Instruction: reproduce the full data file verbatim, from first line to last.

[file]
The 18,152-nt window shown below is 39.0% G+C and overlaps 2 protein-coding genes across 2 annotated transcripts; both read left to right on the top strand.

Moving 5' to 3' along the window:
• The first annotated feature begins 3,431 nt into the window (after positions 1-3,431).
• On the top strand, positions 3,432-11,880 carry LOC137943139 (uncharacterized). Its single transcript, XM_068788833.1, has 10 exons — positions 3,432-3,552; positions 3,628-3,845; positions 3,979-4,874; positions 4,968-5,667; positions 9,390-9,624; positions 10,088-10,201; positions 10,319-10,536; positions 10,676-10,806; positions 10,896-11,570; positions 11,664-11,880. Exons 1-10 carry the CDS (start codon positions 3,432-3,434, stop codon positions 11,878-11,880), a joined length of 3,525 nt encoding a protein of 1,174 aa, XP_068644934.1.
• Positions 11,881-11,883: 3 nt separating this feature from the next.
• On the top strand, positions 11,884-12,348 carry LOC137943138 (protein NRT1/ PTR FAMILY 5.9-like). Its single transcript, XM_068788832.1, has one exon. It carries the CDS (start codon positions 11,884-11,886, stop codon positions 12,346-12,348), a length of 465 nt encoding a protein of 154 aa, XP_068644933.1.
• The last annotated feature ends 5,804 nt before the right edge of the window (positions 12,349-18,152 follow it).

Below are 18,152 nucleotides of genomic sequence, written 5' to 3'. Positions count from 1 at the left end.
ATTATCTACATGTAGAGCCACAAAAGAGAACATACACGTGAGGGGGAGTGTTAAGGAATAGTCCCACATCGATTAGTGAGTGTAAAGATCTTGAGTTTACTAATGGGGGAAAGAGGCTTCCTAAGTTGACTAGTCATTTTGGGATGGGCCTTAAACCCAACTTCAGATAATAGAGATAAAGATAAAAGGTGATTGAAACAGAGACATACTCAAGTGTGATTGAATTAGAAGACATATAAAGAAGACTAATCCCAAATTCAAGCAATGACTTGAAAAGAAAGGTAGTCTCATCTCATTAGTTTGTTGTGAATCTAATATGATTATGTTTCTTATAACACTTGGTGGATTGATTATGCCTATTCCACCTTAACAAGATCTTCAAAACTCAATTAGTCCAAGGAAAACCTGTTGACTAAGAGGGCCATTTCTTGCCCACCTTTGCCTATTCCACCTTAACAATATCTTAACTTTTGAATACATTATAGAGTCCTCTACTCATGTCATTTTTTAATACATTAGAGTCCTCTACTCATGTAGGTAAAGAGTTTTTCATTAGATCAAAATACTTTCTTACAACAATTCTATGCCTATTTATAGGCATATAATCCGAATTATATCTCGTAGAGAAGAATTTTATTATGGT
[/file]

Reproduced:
The 18,152-nt window shown below is 39.0% G+C and overlaps 2 protein-coding genes across 2 annotated transcripts; both read left to right on the top strand.

Moving 5' to 3' along the window:
• The first annotated feature begins 3,431 nt into the window (after positions 1-3,431).
• On the top strand, positions 3,432-11,880 carry LOC137943139 (uncharacterized). Its single transcript, XM_068788833.1, has 10 exons — positions 3,432-3,552; positions 3,628-3,845; positions 3,979-4,874; positions 4,968-5,667; positions 9,390-9,624; positions 10,088-10,201; positions 10,319-10,536; positions 10,676-10,806; positions 10,896-11,570; positions 11,664-11,880. Exons 1-10 carry the CDS (start codon positions 3,432-3,434, stop codon positions 11,878-11,880), a joined length of 3,525 nt encoding a protein of 1,174 aa, XP_068644934.1.
• Positions 11,881-11,883: 3 nt separating this feature from the next.
• On the top strand, positions 11,884-12,348 carry LOC137943138 (protein NRT1/ PTR FAMILY 5.9-like). Its single transcript, XM_068788832.1, has one exon. It carries the CDS (start codon positions 11,884-11,886, stop codon positions 12,346-12,348), a length of 465 nt encoding a protein of 154 aa, XP_068644933.1.
• The last annotated feature ends 5,804 nt before the right edge of the window (positions 12,349-18,152 follow it).

Below are 18,152 nucleotides of genomic sequence, written 5' to 3'. Positions count from 1 at the left end.
ATTATCTACATGTAGAGCCACAAAAGAGAACATACACGTGAGGGGGAGTGTTAAGGAATAGTCCCACATCGATTAGTGAGTGTAAAGATCTTGAGTTTACTAATGGGGGAAAGAGGCTTCCTAAGTTGACTAGTCATTTTGGGATGGGCCTTAAACCCAACTTCAGATAATAGAGATAAAGATAAAAGGTGATTGAAACAGAGACATACTCAAGTGTGATTGAATTAGAAGACATATAAAGAAGACTAATCCCAAATTCAAGCAATGACTTGAAAAGAAAGGTAGTCTCATCTCATTAGTTTGTTGTGAATCTAATATGATTATGTTTCTTATAACACTTGGTGGATTGATTATGCCTATTCCACCTTAACAAGATCTTCAAAACTCAATTAGTCCAAGGAAAACCTGTTGACTAAGAGGGCCATTTCTTGCCCACCTTTGCCTATTCCACCTTAACAATATCTTAACTTTTGAATACATTATAGAGTCCTCTACTCATGTCATTTTTTAATACATTAGAGTCCTCTACTCATGTAGGTAAAGAGTTTTTCATTAGATCAAAATACTTTCTTACAACAATTCTATGCCTATTTATAGGCATATAATCCGAATTATATCTCGTAGAGAAGAATTTTATTATGGT